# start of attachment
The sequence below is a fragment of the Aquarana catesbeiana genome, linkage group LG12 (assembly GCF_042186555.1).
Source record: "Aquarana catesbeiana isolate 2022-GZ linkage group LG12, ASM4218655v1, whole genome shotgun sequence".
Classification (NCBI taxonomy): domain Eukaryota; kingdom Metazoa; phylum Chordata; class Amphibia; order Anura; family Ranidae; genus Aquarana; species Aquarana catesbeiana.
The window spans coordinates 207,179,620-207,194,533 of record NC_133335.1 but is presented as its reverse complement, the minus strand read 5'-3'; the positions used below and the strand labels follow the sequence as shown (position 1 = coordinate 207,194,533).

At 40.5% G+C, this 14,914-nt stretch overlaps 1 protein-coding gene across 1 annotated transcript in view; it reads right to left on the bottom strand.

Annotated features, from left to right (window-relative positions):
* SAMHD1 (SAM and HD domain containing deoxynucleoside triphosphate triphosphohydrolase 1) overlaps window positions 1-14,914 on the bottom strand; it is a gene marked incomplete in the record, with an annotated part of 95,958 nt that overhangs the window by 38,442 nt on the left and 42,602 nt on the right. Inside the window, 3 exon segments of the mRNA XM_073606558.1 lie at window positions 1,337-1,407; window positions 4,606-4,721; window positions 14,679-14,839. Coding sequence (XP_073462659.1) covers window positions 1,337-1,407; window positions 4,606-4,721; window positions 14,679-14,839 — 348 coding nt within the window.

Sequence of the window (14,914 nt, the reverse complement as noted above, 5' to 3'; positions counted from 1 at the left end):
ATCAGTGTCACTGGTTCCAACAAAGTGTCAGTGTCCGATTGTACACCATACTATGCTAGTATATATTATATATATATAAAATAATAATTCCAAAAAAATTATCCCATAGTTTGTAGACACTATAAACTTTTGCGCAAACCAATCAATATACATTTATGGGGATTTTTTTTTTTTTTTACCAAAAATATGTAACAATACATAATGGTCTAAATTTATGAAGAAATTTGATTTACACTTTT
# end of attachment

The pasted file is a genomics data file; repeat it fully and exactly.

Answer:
The sequence below is a fragment of the Aquarana catesbeiana genome, linkage group LG12 (assembly GCF_042186555.1).
Source record: "Aquarana catesbeiana isolate 2022-GZ linkage group LG12, ASM4218655v1, whole genome shotgun sequence".
Classification (NCBI taxonomy): domain Eukaryota; kingdom Metazoa; phylum Chordata; class Amphibia; order Anura; family Ranidae; genus Aquarana; species Aquarana catesbeiana.
The window spans coordinates 207,179,620-207,194,533 of record NC_133335.1 but is presented as its reverse complement, the minus strand read 5'-3'; the positions used below and the strand labels follow the sequence as shown (position 1 = coordinate 207,194,533).

At 40.5% G+C, this 14,914-nt stretch overlaps 1 protein-coding gene across 1 annotated transcript in view; it reads right to left on the bottom strand.

Annotated features, from left to right (window-relative positions):
* SAMHD1 (SAM and HD domain containing deoxynucleoside triphosphate triphosphohydrolase 1) overlaps window positions 1-14,914 on the bottom strand; it is a gene marked incomplete in the record, with an annotated part of 95,958 nt that overhangs the window by 38,442 nt on the left and 42,602 nt on the right. Inside the window, 3 exon segments of the mRNA XM_073606558.1 lie at window positions 1,337-1,407; window positions 4,606-4,721; window positions 14,679-14,839. Coding sequence (XP_073462659.1) covers window positions 1,337-1,407; window positions 4,606-4,721; window positions 14,679-14,839 — 348 coding nt within the window.

Sequence of the window (14,914 nt, the reverse complement as noted above, 5' to 3'; positions counted from 1 at the left end):
ATCAGTGTCACTGGTTCCAACAAAGTGTCAGTGTCCGATTGTACACCATACTATGCTAGTATATATTATATATATATAAAATAATAATTCCAAAAAAATTATCCCATAGTTTGTAGACACTATAAACTTTTGCGCAAACCAATCAATATACATTTATGGGGATTTTTTTTTTTTTTTACCAAAAATATGTAACAATACATAATGGTCTAAATTTATGAAGAAATTTGATTTACACTTTT